For generations, the story has been passed along about the origin of Mickey Mouse.
Following a tragic mishap in 1928 during which most of his animators and his star character, Oswald the Lucky Rabbit, were taken from him, Walt Disney rode a train from New York to Hollywood. As the legend goes, during that train ride Walt sketched a simple drawing of a plucky mouse who the world would eventually come to know and love as Mickey.
But is that really how it happened? As D23 celebrated Mickey’s 90th birthday this past weekend during its Destination D event, panelists shared some alternate versions of the story that are decidedly different.
According to the first-ever published Disney book, entitled The Mickey Mouse Book, Mickey actually used to live in the clouds, literally. He was Mouse #13 as part of a mouse colony in Mouse Fairy Land, a kingdom in the skies ruled by an unforgiving monarch. One day when Mickey acted up, the king was so furious with him that he threw Mickey out of Mouse Fairy Land and down to earth below, where Mickey unglamorously careened against the roof shingles of someone’s house. As fate would have it, that house belonged to none other than Walt Disney. As Walt came outside to see who crashed into his home, he met Mickey for the first time, and the rest is history.
While you’re still reeling from this seemingly vital piece of Mickey Mouse knowledge that you’ve never been told until this very moment, consider this, yet another differing account of Mickey’s beginnings. This version originated from a live-action/animation hybrid short film developed in 1989 in promotion for the opening of Disney-MGM Studios (now Disney’s Hollywood Studios) at Walt Disney World. It was filmed on location there, with the park’s architecture doubling for the real Hollywood. The short, called Mickey’s Audition, was directed by Rob Minkoff, who would later go on to direct The Lion King and Stuart Little. Mickey is the only animated figure in the piece, with everything else live-action.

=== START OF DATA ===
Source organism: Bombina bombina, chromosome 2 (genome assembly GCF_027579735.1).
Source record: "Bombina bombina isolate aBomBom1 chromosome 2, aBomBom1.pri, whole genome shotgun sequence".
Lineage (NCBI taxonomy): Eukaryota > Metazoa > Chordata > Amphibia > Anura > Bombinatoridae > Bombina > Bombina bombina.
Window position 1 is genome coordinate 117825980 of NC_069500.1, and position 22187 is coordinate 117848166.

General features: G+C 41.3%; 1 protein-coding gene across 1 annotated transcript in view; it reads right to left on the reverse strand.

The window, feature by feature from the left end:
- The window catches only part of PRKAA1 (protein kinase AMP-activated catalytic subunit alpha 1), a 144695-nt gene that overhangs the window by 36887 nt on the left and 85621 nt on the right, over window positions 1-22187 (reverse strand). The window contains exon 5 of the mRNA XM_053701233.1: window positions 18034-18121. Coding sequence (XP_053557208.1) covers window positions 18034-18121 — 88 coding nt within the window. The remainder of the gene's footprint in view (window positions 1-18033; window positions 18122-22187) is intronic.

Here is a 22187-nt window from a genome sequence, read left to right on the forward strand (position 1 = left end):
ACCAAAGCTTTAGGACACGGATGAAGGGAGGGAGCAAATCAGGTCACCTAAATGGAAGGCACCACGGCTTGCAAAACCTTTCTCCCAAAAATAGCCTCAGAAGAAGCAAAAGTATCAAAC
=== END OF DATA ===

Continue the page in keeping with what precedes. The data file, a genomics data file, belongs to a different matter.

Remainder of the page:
The story of Mickey’s Audition involves Mickey stepping off the trolley in a bustling Hollywood of the 1920s (much as he does today during the street show with news boys at Disney California Adventure). Mickey attends an audition on a soundstage, where the director immediately casts him in a seafaring epic. Hopping aboard Steamboat Willie, Mickey’s ship thrashes against special-effects waves in an action sequence that eventually goes all wrong. In the aftermath of the set literally falling apart, Walt Disney (played by his nephew, Roy E. Disney) approaches the scene to see if Mickey is ok and compliment his performance, claiming that he has a big future ahead of him.
It’s interesting to hear that Disney has given thought to Mickey’s origins, but despite the fact that he is the studio’s signature character, these stories are not widely known and only exist in such obscure productions. It was certainly a treat hearing light being shed on them during Destination D.